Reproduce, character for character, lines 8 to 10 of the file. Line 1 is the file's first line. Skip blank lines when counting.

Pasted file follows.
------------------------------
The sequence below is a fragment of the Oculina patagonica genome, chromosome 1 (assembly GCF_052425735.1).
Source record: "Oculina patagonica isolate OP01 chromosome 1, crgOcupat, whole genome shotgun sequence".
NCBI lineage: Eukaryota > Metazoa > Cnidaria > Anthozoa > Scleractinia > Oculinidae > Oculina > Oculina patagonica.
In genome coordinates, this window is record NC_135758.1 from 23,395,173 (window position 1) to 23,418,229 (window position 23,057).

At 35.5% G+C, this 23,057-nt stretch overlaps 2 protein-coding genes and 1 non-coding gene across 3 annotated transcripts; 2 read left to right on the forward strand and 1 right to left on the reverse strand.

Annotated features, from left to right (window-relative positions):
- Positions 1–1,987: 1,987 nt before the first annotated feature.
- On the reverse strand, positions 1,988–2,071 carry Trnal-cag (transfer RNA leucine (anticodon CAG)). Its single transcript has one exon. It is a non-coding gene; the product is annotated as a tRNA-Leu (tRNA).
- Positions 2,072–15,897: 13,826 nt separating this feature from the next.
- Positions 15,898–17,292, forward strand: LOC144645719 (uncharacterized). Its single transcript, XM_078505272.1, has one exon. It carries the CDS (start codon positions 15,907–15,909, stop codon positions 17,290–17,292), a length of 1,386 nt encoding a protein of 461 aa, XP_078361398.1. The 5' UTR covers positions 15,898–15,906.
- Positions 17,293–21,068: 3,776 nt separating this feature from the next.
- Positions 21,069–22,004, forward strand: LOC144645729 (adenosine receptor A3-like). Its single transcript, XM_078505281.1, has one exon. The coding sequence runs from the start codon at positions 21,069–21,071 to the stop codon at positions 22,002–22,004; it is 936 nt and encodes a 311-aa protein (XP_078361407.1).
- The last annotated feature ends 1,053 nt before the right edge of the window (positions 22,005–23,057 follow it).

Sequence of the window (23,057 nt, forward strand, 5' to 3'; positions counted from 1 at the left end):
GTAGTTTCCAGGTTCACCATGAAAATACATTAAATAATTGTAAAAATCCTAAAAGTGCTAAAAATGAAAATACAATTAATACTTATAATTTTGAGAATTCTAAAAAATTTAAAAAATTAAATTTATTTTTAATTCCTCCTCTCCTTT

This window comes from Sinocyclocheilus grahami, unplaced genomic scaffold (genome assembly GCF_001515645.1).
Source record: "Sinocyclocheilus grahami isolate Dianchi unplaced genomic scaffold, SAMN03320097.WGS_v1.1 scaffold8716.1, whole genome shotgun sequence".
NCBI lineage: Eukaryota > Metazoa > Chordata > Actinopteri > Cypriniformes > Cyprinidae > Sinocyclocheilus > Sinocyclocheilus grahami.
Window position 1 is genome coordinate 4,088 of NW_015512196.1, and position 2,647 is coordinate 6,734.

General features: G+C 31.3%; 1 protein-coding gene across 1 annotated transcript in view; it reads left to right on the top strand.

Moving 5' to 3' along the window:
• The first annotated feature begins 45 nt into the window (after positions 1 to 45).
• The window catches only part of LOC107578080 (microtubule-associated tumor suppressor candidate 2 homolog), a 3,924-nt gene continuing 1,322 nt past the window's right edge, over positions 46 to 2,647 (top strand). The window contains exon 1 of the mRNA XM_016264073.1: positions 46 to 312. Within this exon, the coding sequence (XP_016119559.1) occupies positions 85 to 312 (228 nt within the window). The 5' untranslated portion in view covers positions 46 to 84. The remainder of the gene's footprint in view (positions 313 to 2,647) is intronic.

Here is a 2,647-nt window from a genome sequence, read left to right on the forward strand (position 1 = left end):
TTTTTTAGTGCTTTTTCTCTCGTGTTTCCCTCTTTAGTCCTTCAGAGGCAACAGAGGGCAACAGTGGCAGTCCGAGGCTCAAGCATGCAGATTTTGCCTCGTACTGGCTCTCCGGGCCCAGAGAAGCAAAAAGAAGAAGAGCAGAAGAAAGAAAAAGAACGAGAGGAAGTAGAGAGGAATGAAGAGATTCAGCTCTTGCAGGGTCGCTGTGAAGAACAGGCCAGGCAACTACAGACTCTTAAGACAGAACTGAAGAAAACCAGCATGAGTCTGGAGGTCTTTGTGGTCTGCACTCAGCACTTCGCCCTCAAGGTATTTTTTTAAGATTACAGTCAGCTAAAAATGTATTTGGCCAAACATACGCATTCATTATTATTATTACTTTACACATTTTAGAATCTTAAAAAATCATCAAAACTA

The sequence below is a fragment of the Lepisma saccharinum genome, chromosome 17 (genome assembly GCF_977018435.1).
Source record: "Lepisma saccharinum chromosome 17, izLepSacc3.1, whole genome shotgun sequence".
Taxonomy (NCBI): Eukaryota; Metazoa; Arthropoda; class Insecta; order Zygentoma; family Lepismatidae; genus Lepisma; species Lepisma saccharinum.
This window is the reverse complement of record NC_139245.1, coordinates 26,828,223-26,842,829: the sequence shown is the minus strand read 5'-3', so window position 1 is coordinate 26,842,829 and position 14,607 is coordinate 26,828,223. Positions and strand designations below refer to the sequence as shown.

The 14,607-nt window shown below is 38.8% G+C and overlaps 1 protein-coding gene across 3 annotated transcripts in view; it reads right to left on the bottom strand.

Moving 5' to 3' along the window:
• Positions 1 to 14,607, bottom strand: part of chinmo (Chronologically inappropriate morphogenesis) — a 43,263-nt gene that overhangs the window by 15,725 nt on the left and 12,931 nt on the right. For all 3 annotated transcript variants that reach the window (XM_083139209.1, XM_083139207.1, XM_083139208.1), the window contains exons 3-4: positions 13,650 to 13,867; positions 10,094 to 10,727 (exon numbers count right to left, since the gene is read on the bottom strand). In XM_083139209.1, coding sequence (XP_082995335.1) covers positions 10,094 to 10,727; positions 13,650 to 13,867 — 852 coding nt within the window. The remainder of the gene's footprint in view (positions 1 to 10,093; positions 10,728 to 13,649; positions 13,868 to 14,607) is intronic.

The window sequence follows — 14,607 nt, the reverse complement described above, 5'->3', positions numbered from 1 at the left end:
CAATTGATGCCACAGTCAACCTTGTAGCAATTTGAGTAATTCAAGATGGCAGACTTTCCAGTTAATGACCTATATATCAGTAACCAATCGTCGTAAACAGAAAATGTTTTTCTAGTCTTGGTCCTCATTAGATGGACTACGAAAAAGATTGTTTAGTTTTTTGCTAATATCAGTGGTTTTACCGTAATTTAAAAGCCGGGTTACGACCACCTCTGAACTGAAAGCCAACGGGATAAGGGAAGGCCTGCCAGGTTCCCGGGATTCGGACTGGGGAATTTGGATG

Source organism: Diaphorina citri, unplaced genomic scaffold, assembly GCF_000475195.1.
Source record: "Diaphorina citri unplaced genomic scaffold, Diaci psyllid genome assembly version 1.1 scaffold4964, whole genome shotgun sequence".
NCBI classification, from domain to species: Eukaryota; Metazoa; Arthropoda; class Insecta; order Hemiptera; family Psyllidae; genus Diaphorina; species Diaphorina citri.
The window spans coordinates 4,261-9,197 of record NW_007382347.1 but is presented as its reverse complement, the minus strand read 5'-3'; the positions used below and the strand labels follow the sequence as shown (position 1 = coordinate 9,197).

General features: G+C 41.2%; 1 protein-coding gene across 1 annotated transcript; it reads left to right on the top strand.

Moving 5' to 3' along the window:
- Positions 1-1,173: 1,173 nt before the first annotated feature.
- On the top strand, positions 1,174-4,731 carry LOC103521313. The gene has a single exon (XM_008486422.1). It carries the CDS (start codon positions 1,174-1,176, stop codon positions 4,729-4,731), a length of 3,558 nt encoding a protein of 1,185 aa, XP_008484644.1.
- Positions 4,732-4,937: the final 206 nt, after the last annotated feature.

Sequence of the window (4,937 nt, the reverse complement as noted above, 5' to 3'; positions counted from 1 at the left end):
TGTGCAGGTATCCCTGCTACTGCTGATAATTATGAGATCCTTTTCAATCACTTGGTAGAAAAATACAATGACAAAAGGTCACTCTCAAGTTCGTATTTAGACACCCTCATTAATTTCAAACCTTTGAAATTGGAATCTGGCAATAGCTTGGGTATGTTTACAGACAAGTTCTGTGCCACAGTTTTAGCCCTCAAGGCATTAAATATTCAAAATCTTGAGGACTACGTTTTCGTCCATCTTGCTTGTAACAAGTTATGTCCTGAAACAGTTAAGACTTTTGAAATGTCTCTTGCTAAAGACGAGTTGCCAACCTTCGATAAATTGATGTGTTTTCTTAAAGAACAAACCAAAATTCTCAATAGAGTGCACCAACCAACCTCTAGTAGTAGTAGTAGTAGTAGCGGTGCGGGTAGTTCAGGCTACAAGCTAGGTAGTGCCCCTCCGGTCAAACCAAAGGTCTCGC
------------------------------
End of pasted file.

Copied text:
- On the reverse strand, positions 1,988–2,071 carry Trnal-cag (transfer RNA leucine (anticodon CAG)). Its single transcript has one exon. It is a non-coding gene; the product is annotated as a tRNA-Leu (tRNA).
- Positions 2,072–15,897: 13,826 nt separating this feature from the next.
- Positions 15,898–17,292, forward strand: LOC144645719 (uncharacterized). Its single transcript, XM_078505272.1, has one exon. It carries the CDS (start codon positions 15,907–15,909, stop codon positions 17,290–17,292), a length of 1,386 nt encoding a protein of 461 aa, XP_078361398.1. The 5' UTR covers positions 15,898–15,906.